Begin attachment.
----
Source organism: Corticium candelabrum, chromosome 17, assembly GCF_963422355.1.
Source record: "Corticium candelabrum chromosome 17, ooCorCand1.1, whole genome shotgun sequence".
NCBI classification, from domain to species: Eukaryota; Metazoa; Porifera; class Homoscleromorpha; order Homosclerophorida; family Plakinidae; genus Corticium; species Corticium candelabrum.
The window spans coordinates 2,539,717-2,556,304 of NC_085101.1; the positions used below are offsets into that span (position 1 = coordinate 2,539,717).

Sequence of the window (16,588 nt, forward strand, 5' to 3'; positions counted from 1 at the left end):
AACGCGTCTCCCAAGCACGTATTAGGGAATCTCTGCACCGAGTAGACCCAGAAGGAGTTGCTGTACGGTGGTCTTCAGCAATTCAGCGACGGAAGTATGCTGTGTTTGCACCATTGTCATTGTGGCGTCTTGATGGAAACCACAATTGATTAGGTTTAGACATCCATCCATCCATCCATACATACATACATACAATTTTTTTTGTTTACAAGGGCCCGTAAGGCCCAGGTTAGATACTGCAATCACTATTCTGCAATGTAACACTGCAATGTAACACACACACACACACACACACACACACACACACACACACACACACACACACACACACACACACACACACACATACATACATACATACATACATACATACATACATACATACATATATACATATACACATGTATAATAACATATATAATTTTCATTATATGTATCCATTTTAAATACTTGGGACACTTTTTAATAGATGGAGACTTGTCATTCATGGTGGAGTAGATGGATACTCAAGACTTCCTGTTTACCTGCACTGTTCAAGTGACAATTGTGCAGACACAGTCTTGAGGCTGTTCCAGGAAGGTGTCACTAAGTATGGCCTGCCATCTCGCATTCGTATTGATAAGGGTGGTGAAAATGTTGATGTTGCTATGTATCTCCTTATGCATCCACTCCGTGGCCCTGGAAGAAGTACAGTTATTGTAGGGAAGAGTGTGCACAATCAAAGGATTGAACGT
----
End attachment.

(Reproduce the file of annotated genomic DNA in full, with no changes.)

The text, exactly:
Source organism: Corticium candelabrum, chromosome 17, assembly GCF_963422355.1.
Source record: "Corticium candelabrum chromosome 17, ooCorCand1.1, whole genome shotgun sequence".
NCBI classification, from domain to species: Eukaryota; Metazoa; Porifera; class Homoscleromorpha; order Homosclerophorida; family Plakinidae; genus Corticium; species Corticium candelabrum.
The window spans coordinates 2,539,717-2,556,304 of NC_085101.1; the positions used below are offsets into that span (position 1 = coordinate 2,539,717).

Sequence of the window (16,588 nt, forward strand, 5' to 3'; positions counted from 1 at the left end):
AACGCGTCTCCCAAGCACGTATTAGGGAATCTCTGCACCGAGTAGACCCAGAAGGAGTTGCTGTACGGTGGTCTTCAGCAATTCAGCGACGGAAGTATGCTGTGTTTGCACCATTGTCATTGTGGCGTCTTGATGGAAACCACAATTGATTAGGTTTAGACATCCATCCATCCATCCATACATACATACATACAATTTTTTTTGTTTACAAGGGCCCGTAAGGCCCAGGTTAGATACTGCAATCACTATTCTGCAATGTAACACTGCAATGTAACACACACACACACACACACACACACACACACACACACACACACACACACACACACACACACACACACACACATACATACATACATACATACATACATACATACATACATACATATATACATATACACATGTATAATAACATATATAATTTTCATTATATGTATCCATTTTAAATACTTGGGACACTTTTTAATAGATGGAGACTTGTCATTCATGGTGGAGTAGATGGATACTCAAGACTTCCTGTTTACCTGCACTGTTCAAGTGACAATTGTGCAGACACAGTCTTGAGGCTGTTCCAGGAAGGTGTCACTAAGTATGGCCTGCCATCTCGCATTCGTATTGATAAGGGTGGTGAAAATGTTGATGTTGCTATGTATCTCCTTATGCATCCACTCCGTGGCCCTGGAAGAAGTACAGTTATTGTAGGGAAGAGTGTGCACAATCAAAGGATTGAACGT